Each complete block requires 4 footballs and 8 contours. On each piece, be sure to mark the assembly points with a water soluble marker or any other temporary marking tool.

Before assembling, each piece should be folded in half and the centerline be marked. First you have to assemble a football with a contour, right sides facing each other. The curves require patience and many pins! Match the center marks, then the tip marks and pin.

Then, continue to add pins between each pair of pins to spread the fabric evenly and make the piece stable and easy to handle without the risk of creating unsightly tucks.

Assemble by sewing ¼ inch away from the edges. Take care to reduce the number of stitches per inch when approaching the tips to get one last point directly on the tip of each end before rotating the piece to sew the other side. Personally, I prefer to start to sew on one side of the football shape rather than on a tip, to avoid creating weakness at the tips.

Press the seam allowances to the outside of the football shape.

Repeat for the second contour of the block and press again ​​towards the outside of the football shape.

You must repeat this process for the other 3 parts of the block. Once finished, put the blocks together, first the top blocks together, then the bottom blocks together. To get a perfect orange peel block, it is very important to match the tips of the football shapes and to sew exactly on their edges. Pin more than necessary! The two blocks, once assembled, shall present two footballs whose points are fully visible, but that nearly touch at the center of the blocks. Press the seams ​​of the pair of blocks on either side of the center line: one pair to the right and the other to the left to facilitate the final assembly. As for the half-blocks, once again you must take special care to adjust the tips. Pin again! Iron by opening this last seam.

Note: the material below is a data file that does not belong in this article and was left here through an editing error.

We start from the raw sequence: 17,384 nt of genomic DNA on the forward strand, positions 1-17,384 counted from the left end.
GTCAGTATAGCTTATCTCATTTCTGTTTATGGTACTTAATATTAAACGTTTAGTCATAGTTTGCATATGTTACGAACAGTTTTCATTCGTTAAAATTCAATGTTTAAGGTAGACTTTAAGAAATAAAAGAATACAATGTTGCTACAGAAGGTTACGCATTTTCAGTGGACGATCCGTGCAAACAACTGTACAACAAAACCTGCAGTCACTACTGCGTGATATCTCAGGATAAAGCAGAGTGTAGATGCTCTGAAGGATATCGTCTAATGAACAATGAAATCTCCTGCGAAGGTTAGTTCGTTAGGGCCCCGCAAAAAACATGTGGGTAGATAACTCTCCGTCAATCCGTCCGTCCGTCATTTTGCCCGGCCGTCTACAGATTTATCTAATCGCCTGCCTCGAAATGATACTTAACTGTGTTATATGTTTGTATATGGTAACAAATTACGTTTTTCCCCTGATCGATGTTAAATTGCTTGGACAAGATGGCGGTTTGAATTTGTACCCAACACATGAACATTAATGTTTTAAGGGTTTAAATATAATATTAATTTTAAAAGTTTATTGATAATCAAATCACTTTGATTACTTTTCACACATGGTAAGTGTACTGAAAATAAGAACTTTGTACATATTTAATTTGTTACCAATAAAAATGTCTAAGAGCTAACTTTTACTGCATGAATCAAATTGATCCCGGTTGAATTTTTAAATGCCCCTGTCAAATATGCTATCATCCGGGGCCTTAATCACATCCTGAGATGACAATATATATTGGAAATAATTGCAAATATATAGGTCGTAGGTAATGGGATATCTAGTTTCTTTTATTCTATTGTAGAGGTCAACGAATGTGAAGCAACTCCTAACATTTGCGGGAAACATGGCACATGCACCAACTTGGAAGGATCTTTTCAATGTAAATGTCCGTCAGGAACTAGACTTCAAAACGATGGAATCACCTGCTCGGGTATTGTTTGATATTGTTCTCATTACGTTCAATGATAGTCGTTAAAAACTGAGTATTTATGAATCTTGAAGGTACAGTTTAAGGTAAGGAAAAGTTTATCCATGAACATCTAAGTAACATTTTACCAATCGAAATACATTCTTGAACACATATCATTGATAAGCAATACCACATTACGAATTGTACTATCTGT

That's it, you have completed an orange peel!

Appliqués - Raw edge appliqués.
The raw edge appliqués are appliqués where the pieces of fabric are cut exactly to the final size. They are then affixed directly to a quarter of a block. To assemble a block with this technique, you need to cut 4 squares of 6 ½ inches and 4 football shapes without seam allowances.

To facilitate the application of the appliqués, I recommend using a water-soluble spray adhesive, such as 505 adhesive spray. Sewing can be done by a straight stitch very close to the edge or, for a decorative effect or additional protection against fraying, by a decorative stitch. These last ones recall the tradition of the embroidery made on the heirloom crazy quilts and can bring a quirky touch. Be careful not to exaggerate, too many patterns is certainly moving away from modern aesthetics. But you do what you like - this is the most important!